Results: A total of 17 articles meeting the inclusion criteria were included in this study. The methodologic quality of the included studies was moderate. A total of 10 studies evaluated structural gray matter (GM) changes, and there was reasonable evidence that the GM of some specific brain regions changed in TN patients. In addition, there was a significant change in the root entry zone of the trigeminal nerve and in several regions of white matter. Functional changes in resting state were assessed in 9 studies. TN patients showed increased activation of resting state, and this activation was reduced in specific brain regions. There were several studies that focused on the correlation between functional parameters or strength of functional connectivity and clinical features (eg, visual analog score and pain duration), but each study focused on different brain areas or different functional connectivities within the brain.
Conclusion: There is moderate evidence that TN patients show structural brain differences in specific cortical and subcortical regions. In addition, TN patients show changes in pain-related functional connections in the resting state. Future research should focus on longitudinal designs and integration of different brain-imaging techniques.
Keywords: functional connectivity, gray matter, trigeminal neuralgia, white matter
Pages 236-239, Language: English
Exacerbation of nighttime sleep-related oromotor activity is often recognized as a relevant clinical entity commonly known as sleep bruxism (SB). Many pragmatic issues about SB diagnosis and management remain controversial. Therefore, within a critical review of the literature, this article proposes an operational clinical approach for SB diagnosis and management, with a focus on three comorbidities frequently occurring in relation to sleep: obstructive sleep apnea (OSA), gastroesophageal reflux disease (GERD), and insomnia. In the absence of any comorbidities, and if clinically justified, short-term medication and/or splints may be considered. If a comorbid condition is suspected, then the patient should be screened for OSA, GERD, and insomnia. For OSA screening, the Epworth Sleepiness Scale, STOP-Bang, and NoSAS questionnaires are available validated tools. For GERD screening, a positive patient report, whether associated or not with clinical signs and symptoms of heartburn and/or regurgitation, can be tested. For insomnia screening, report of difficulties initiating or maintaining sleep or of early morning awakening more than three times a week may be useful for diagnosis clarification. An adequate clinical approach for comorbid SB requires that both SB and the related comorbid condition be properly assessed and managed. Very often, improvement of SB with treatment of the associated condition will confirm the relationship and establish a more precise diagnosis (ie, secondary SB). Clinicians intending to manage SB should be able to identify these possible clinical interactions, and, if needed, perform an integrative multidimensional approach. Some approaches will benefit from a multidisciplinary approach for achieving therapeutic success.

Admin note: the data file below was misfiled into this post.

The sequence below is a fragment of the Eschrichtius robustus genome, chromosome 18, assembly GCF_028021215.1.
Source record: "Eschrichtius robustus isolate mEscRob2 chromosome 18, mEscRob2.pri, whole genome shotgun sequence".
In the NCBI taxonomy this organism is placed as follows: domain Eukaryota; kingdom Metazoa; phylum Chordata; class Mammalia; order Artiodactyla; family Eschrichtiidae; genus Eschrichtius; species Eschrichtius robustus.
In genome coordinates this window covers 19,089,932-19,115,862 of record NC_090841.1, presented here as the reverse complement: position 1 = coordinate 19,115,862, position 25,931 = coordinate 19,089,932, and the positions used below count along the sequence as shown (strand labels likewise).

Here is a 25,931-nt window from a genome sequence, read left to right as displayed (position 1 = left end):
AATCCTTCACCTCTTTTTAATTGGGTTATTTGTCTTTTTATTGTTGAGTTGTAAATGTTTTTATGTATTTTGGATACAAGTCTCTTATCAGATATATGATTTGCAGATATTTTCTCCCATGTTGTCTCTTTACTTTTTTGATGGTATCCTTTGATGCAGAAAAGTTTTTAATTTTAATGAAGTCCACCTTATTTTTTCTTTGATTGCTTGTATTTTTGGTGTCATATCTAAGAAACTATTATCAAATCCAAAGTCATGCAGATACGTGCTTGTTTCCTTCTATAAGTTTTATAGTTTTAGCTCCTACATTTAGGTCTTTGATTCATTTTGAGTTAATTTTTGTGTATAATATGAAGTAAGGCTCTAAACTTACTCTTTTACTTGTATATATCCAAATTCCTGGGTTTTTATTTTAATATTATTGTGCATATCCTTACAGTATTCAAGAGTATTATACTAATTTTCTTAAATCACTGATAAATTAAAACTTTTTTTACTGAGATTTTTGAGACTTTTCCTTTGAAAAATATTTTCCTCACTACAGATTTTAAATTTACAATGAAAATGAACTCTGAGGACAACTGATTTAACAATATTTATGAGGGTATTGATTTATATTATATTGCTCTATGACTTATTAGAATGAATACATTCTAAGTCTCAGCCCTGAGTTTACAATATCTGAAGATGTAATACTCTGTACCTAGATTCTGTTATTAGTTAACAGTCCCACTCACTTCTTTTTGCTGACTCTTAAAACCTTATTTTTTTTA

Keywords: gastroesophageal reflux, insomnia, obstructive sleep apnea, sleep bruxism
Pages 240-254, Language: English
Aims: To assess the effectiveness of a variety of physical treatments in the management of tension-type headache (TTH) in children.
Methods: This review is reported in accordance with the PRISMA guidelines and was registered in the PROSPERO database (CRD42014015290). Randomized and nonrandomized controlled trials that examined the effects of all treatments with a physical component in the management of TTH in children and compared these treatments to a placebo intervention, no intervention, or a controlled comparison intervention were included. The Physiotherapy Evidence Database (PEDro) criteria for bias assessment and the Grades of Recommendation, Assessment, Development, and Evaluation (GRADE) Working Group criteria were used to assess the quality of the body of evidence. The outcome measures were pain, functioning, and quality of life. Only RCTs were included in the meta-analyses.
Results: An initial search produced 10,464 published articles. Of these, 17 were relevant trials, including 1,815 participants. The overall GRADE rating of the included studies was moderate, and 11 of the 17 studies could be used in the meta-analyses. The effectiveness of physical treatments in terms of a reduction of pain of 50% or more showed a risk ratio (RR) of 2.37 (95% CI: 1.69 to 3.33). Relaxation training was the most evaluated intervention and proved to be significantly effective (RR: 3.00 [95% CI: 1.94 to 4.63]). In children having TTH combined with temporomandibular disorders, occlusal appliances were effective (RR: 2.58 [95% CI: 1.37 to 4.85]).
Conclusion: This review supports the use of physical treatments to reduce pain in children with TTH.
Keywords: child, headache, meta-analysis, myofascial, pain, systematic review, temporomandibular disorders, therapeutics, therapy, treatment
Pages 255-264, Language: English